I have not been one-who-cooks my entire adult life. In fact, I didn't really take the leap to cook meals for myself until after I got divorced! My ex-husband was a great cook and loved doing it, so I always just stayed out of his way. Along the way though, without even knowing it, I learned a lot from him. I mean to say that I am an amazing cooking prodigy considering that I only sprouted wings in the last few years.
I follow recipes, but don't need to. I like to see a bunch of recipes for the same thing and pick and choose what I put in it to make it "better" without ever having tasted it before. I use measuring cups and spoons very infrequently- I can tell how much I'm using just by eyeballing it. My spatial reasoning skills are also off the hook. G questions it though and I get the side-eye a lot.
It's just weird to never have cooked before but have these seasoned skills. So I owe all that to more than a decade of being a resentful sous chef. In fact, after my ex and I decided to separate, I thanked him profusely for everything that he taught me. It was a lot- the cooking stuff I didn't really even realize until much later. I am so grateful.
So why do I even need cookbooks and cooking blogs if I'm such a freakin genius, you ask? Well, I'm not to the point yet where I'm a dish creator, completely from scratch. I like to have lots of recipes at my disposal to give me ideas, get me started, and give me variety. If I were on my own, I'd probably rotate between taco salad and chicken burgers 365 days of the year. I also don't get tired of food. I can OD after years and years of over-exposure, but day to day, I could eat the same thing and be totally fine. G can't have the same thing for lunch as dinner in the same day. Crikey. She's just like Levi. Anyways, it works out, because having a variety of different foods is better for you nutritionally, so it's good (external) motivation to get creative. Did you read my mindset post on change?
One other thing I want to cover before you see a list of cookbooks and blogs all with the word PALEO in it, is that I'm not a strict paleo-follower. People have a general misconception about me on this topic. Although, I don't know how that is possible since I talk obsessively about costco cake and frosting. hmmm.... Anyways, I'm not a diet follower. I don't exclude any food groups (although I really should eliminate dairy as I have terrible eczema) and I don't think that Paleo is any better than South Beach or Zone or Atkins or any such diet. People have to do what works for them long term. And no diet ever devised by man is sustainable for me.
The reason I gravitate towards Paleo books and blogs is because, as a non-vegetarian who needs to eat to refuel the body for intense workouts, basing my general diet on high protein and high vegetable content is desirable, and the world of Paleo is just that. But, if I want a burger on a gluten-full white bread bun instead of a lettuce wrap, then I have it. If I want pasta instead of substituting spiralized zucchini, then I just eat pasta. But, I know very well how to toast bread and boil pasta without recipes, so having them for the more complicated dishes and interesting substitutions is key for me. I can always go more rudimentary route with a recipe, it's a lot harder to go the other way.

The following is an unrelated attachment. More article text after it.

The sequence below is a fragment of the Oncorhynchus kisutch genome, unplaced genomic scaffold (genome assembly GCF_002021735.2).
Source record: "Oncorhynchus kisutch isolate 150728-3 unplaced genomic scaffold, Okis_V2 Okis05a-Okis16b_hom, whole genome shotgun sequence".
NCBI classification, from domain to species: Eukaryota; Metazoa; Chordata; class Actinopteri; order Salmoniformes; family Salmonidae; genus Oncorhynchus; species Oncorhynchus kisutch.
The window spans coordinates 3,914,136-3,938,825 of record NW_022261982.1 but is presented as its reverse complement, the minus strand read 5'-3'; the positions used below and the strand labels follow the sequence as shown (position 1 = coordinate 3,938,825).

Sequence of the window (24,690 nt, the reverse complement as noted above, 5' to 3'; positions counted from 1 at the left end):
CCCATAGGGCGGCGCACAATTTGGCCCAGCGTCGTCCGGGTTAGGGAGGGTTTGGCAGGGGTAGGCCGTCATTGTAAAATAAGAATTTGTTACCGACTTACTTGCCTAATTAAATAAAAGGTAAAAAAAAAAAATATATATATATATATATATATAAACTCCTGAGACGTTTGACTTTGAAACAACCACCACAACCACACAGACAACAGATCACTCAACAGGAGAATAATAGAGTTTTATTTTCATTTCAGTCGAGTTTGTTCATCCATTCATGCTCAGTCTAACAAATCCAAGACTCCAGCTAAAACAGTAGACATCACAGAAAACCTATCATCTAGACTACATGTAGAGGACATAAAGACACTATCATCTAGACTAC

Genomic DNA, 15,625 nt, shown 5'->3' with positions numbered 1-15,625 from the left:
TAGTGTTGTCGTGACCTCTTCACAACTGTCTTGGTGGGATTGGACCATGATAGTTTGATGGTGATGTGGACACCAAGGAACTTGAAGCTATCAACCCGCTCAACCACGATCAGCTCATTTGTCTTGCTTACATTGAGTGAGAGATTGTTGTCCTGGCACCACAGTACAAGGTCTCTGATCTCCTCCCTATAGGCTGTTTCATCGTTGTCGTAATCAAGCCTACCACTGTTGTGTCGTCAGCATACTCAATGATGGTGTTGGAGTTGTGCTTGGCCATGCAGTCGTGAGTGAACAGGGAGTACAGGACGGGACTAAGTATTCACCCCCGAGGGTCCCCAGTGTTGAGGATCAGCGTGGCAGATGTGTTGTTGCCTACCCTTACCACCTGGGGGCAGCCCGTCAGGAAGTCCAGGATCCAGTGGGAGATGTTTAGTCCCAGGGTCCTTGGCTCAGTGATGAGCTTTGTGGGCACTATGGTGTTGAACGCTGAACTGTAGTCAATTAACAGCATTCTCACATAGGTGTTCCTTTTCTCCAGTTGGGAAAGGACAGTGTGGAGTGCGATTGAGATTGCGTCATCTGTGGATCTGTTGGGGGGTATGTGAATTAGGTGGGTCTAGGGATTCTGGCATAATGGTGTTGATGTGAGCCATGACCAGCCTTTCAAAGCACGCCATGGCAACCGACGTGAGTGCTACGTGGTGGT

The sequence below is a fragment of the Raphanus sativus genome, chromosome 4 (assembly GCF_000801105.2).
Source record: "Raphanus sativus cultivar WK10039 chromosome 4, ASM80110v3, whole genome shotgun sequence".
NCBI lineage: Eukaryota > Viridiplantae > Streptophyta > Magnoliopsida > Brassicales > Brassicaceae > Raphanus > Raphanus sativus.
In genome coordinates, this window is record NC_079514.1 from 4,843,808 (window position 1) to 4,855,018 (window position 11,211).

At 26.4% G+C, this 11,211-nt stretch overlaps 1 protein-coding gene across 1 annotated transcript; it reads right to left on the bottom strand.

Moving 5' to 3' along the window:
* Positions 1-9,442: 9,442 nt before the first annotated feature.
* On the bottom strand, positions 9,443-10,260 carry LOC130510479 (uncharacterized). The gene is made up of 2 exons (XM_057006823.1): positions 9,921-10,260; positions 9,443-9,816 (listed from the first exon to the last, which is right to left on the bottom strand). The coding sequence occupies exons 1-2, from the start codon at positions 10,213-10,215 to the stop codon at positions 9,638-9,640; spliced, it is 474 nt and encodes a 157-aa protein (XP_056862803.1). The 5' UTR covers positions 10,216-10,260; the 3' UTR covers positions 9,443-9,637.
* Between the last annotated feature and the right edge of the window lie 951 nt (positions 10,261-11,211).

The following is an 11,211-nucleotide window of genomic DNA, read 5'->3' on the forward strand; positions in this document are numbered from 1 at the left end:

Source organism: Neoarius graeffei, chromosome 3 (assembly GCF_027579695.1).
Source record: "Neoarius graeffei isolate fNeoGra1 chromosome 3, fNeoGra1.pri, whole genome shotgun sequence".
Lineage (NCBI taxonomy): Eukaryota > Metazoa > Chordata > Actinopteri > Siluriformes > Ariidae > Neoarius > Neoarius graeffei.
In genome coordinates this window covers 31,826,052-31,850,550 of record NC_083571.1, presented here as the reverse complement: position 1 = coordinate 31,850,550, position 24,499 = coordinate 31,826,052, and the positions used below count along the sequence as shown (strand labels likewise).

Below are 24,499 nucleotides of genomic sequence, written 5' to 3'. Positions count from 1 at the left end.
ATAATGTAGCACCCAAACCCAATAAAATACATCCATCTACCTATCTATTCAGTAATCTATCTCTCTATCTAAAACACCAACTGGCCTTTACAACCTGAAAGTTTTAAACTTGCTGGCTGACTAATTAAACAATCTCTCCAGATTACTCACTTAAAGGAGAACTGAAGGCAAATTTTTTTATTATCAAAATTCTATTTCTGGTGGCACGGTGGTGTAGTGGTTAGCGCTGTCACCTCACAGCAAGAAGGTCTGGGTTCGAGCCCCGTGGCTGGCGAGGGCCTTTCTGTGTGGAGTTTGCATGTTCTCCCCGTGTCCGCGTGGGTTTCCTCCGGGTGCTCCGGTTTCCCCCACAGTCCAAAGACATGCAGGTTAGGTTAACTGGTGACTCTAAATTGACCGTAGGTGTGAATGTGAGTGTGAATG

With all of that said, here is a list of my favorite cookbooks and cooking blogs. And, I even tried to sort them with my favorites and ones most used in this house first. They are all amazing though!
1. Danielle Walker: Against All Grain
Book #1: Against All Grain - our favorite recipe book of all time. So many gems in here.
Book #2: Meals Made Simple- our second favorite book- she came close to matching the first, but this one also includes meal plans for entire weeks to make shopping lists and grocery buying easy. We don't use that part, but I imagine for a larger family with kids it would be super useful.
Book: Slow Cooker Revolution - OMG it's a non-paleo cookbook! But my favorite kitchen gadget is front and center for every recipe. I love this cookbook because America's Test Kitchen went out of their way to find shortcuts for every recipe - so you don't have to cook all your food before you slow cook your food. How freakin annoying is that?? What you can microwave to pre-cook, what you can make ahead of time to throw in later. Genius all around.
4. Brittany Angell: Every Last Crumb
Book: Every Last Crumb - this is amazing for baked goods, bread, dessert, and any other carby thing you've been missing if you're gluten free. It's by no means "healthier" than normal gluten-full recipes, but gives lots of great ideas for substitutions for those who simply cannot tolerate certain foods such as gluten, dairy, peanuts, and sometimes eggs.
5. PaleoPot Blog:www.paleopot.com - this is my absolute favorite place to go for one-pot and crock-pot recipes that use substitute foods that utilize more high fiber and nutrient dense veggies.
6. Elana's Pantry Blog: www.elanaspantry.com - a great resource for basic recipes including brunch, snacks, side dishes, and desserts. She also has lots of great recipes for kids.
I hope you have time to check some of these out! I'm currently on vacation to visit my brother, sister-in-law, niece, and nephew in the UK, with a stopover to London for a few days of touring. Standby to hear more about my trip and what we ate of course next week.